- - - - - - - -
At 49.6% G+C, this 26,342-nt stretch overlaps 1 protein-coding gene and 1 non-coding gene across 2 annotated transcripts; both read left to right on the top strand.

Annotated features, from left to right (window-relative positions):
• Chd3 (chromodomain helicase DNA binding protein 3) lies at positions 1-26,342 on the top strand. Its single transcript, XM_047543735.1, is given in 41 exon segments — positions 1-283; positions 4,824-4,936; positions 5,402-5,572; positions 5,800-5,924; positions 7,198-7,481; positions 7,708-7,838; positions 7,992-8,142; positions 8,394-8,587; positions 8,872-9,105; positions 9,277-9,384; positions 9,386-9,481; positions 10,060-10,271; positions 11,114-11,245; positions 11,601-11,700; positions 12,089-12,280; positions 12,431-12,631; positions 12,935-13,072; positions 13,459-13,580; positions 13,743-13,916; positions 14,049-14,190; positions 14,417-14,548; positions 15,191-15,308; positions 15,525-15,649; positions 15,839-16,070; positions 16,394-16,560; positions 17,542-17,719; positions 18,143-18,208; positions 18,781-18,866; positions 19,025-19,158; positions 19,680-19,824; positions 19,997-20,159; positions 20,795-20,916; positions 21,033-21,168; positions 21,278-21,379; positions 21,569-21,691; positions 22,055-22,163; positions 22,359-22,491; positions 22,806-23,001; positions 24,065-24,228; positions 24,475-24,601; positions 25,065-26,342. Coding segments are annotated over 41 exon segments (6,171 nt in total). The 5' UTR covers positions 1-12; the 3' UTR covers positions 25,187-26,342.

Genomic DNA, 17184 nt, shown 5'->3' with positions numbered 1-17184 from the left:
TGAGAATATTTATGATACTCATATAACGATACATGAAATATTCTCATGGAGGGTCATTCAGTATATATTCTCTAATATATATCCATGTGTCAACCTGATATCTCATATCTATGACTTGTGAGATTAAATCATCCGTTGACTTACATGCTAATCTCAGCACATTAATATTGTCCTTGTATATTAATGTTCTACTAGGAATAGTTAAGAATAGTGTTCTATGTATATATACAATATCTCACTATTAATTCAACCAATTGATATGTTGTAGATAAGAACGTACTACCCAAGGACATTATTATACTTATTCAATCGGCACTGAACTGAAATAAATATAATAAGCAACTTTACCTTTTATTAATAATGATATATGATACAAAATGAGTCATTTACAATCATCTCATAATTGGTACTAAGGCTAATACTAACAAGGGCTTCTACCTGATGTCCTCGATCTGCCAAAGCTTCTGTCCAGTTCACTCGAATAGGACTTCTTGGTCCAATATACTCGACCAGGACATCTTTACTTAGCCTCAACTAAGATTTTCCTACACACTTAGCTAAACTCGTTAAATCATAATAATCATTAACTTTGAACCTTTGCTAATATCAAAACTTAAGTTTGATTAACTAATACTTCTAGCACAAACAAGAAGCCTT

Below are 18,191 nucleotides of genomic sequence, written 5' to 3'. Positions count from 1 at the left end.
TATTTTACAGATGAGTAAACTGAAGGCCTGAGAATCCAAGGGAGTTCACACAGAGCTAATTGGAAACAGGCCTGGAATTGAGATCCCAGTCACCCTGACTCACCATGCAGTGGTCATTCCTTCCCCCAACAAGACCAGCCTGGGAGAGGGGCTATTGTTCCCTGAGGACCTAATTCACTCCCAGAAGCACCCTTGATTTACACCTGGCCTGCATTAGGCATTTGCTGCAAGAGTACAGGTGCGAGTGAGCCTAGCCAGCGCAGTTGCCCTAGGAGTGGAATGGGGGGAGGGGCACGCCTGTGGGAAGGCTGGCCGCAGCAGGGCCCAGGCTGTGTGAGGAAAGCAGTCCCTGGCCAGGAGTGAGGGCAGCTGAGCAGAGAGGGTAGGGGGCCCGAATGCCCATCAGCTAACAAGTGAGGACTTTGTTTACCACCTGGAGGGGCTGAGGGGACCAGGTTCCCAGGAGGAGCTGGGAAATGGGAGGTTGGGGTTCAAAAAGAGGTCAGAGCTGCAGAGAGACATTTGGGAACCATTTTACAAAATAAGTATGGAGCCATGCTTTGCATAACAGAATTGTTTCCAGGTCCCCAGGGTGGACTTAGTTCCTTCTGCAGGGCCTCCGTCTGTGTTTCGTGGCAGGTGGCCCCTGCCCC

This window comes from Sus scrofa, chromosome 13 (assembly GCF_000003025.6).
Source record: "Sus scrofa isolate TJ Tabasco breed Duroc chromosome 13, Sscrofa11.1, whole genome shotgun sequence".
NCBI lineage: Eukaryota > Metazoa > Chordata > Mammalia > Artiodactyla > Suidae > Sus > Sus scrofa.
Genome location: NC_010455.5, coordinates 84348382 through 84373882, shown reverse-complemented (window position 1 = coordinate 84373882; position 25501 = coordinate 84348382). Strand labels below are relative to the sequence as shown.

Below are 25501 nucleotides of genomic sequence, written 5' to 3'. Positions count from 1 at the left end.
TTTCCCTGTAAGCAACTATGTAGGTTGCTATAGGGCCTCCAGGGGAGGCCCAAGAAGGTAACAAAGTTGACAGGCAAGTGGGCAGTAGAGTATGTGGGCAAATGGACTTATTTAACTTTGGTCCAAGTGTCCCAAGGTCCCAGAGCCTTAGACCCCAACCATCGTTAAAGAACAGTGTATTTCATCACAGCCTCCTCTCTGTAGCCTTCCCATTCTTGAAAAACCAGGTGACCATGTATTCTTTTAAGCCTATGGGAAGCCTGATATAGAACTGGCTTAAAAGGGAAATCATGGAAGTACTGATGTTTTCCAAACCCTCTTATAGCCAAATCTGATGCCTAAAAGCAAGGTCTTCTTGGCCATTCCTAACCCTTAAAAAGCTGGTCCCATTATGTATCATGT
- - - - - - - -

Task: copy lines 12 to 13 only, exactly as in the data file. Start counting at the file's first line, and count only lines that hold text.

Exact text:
Below are 25501 nucleotides of genomic sequence, written 5' to 3'. Positions count from 1 at the left end.
TTTCCCTGTAAGCAACTATGTAGGTTGCTATAGGGCCTCCAGGGGAGGCCCAAGAAGGTAACAAAGTTGACAGGCAAGTGGGCAGTAGAGTATGTGGGCAAATGGACTTATTTAACTTTGGTCCAAGTGTCCCAAGGTCCCAGAGCCTTAGACCCCAACCATCGTTAAAGAACAGTGTATTTCATCACAGCCTCCTCTCTGTAGCCTTCCCATTCTTGAAAAACCAGGTGACCATGTATTCTTTTAAGCCTATGGGAAGCCTGATATAGAACTGGCTTAAAAGGGAAATCATGGAAGTACTGATGTTTTCCAAACCCTCTTATAGCCAAATCTGATGCCTAAAAGCAAGGTCTTCTTGGCCATTCCTAACCCTTAAAAAGCTGGTCCCATTATGTATCATGT